Lyndon Johnson redefines “equal opportunity”

MyBook is a cheap paperback edition of the original book and will be sold at uniform, low price.
This Chapter is currently unavailable for purchase.

This essay explores how the broadly understood notion of “equal opportunity” changed its meaning, from the traditional understanding as the absence of government action to favor any group, to a newer understanding as supporting government action to improve the results achieved by protected groups. This change occurred in the late 1960s and early 1970s, and its impetus was a 1965 speech by President Lyndon Johnson, in which he employed the technique of dissociation to distinguish between apparent and real equality. This same approach was used in a number of the Johnson Administration’s domestic programs, but it also has provoked a backlash among whites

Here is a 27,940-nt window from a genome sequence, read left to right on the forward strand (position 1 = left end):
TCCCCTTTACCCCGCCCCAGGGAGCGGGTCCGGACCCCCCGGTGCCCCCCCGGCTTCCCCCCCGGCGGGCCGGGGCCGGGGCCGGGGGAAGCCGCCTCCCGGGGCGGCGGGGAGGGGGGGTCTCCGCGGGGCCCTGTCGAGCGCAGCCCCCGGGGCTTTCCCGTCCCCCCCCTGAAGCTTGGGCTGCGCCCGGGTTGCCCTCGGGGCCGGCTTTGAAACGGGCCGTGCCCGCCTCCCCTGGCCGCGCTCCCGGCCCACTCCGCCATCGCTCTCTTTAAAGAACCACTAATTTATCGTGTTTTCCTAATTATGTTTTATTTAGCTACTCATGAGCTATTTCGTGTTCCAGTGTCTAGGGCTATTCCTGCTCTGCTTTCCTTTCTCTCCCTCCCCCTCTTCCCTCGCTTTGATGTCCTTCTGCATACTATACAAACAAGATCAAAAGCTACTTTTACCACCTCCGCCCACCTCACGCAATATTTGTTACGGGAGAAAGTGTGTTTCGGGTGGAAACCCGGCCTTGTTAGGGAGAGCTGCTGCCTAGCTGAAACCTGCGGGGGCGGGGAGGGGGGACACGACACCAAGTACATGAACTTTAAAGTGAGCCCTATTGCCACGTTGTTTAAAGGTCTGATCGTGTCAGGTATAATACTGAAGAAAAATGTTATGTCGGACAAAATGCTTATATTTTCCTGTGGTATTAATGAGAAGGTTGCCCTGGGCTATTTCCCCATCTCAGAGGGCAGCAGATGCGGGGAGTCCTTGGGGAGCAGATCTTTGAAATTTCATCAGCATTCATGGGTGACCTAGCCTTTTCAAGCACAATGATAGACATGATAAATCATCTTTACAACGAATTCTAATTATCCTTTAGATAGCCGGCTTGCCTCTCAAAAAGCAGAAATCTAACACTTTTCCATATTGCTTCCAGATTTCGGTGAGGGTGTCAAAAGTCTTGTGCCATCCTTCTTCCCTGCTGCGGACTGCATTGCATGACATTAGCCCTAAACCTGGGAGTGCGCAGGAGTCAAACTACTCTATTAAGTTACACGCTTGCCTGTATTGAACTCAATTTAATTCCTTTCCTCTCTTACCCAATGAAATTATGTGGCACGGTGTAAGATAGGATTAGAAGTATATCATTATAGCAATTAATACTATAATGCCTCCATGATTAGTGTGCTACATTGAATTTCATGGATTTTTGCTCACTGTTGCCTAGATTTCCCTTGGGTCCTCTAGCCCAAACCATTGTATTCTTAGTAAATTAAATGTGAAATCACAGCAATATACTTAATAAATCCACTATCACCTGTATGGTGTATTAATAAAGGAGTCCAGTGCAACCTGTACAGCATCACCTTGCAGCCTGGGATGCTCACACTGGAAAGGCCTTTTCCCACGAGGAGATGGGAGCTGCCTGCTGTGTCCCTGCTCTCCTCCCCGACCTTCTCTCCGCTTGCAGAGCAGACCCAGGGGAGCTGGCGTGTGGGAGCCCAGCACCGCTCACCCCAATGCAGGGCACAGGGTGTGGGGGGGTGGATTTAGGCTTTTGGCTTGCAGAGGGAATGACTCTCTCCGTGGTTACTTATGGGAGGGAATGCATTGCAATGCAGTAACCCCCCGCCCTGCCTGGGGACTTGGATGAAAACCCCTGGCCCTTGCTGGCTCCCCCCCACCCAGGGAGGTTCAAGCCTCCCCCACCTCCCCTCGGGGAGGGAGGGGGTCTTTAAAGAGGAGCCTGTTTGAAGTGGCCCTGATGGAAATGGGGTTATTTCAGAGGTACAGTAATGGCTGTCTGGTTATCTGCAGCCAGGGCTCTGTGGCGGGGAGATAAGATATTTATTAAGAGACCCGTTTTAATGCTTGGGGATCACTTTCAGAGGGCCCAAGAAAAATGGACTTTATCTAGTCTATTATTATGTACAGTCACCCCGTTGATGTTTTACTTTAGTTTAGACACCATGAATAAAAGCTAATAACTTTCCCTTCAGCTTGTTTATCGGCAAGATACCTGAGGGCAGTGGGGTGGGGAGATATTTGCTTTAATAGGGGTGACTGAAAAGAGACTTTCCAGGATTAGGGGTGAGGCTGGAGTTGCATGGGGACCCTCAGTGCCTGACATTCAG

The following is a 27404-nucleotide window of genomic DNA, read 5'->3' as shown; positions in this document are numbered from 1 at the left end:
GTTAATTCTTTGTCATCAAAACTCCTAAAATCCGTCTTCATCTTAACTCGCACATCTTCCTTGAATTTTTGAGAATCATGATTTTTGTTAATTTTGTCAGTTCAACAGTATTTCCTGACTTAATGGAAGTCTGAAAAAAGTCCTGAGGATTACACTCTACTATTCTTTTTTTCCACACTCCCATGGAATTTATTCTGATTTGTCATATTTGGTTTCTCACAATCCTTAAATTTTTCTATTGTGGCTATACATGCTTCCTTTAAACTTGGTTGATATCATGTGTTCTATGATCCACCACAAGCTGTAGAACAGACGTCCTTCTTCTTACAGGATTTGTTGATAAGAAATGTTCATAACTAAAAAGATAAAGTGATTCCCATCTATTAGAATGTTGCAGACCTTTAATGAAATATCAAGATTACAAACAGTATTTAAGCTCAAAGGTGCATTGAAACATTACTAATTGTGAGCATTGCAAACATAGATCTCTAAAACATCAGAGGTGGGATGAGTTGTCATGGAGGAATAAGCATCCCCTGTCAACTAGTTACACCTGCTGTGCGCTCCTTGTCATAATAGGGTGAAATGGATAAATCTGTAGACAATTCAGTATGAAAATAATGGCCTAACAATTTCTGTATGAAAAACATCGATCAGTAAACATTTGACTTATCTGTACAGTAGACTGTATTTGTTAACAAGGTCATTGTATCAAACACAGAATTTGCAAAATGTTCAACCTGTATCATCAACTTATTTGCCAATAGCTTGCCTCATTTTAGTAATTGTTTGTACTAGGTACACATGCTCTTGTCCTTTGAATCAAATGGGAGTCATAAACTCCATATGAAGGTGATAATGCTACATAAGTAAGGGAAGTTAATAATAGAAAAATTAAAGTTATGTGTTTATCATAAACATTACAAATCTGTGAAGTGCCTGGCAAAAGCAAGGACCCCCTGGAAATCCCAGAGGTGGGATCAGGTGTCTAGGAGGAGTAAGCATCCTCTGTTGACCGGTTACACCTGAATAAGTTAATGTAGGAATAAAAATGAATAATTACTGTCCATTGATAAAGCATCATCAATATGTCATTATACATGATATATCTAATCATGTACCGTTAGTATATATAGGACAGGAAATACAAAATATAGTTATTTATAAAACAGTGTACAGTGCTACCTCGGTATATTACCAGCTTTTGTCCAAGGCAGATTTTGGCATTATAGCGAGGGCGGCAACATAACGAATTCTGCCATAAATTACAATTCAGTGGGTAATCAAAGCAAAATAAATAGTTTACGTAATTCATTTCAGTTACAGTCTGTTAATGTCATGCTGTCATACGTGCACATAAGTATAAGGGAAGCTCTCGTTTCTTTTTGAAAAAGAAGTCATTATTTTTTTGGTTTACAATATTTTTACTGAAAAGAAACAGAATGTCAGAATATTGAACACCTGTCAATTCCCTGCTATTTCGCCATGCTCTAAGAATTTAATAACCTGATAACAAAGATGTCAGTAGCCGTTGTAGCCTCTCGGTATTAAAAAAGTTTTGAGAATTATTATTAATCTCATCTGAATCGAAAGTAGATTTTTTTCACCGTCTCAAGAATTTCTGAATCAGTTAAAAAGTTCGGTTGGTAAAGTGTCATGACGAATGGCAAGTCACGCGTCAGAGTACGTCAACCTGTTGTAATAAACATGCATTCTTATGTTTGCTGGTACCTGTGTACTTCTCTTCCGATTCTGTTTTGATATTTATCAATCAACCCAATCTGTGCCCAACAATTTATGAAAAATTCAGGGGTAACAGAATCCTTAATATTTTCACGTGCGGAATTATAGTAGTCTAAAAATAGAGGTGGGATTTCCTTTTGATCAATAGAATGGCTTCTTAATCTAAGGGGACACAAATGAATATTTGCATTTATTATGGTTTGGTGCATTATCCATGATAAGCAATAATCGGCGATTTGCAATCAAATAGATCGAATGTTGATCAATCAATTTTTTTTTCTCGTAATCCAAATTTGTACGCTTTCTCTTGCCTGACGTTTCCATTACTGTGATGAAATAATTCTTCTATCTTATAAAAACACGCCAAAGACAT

This is a required field
Please enter a valid email address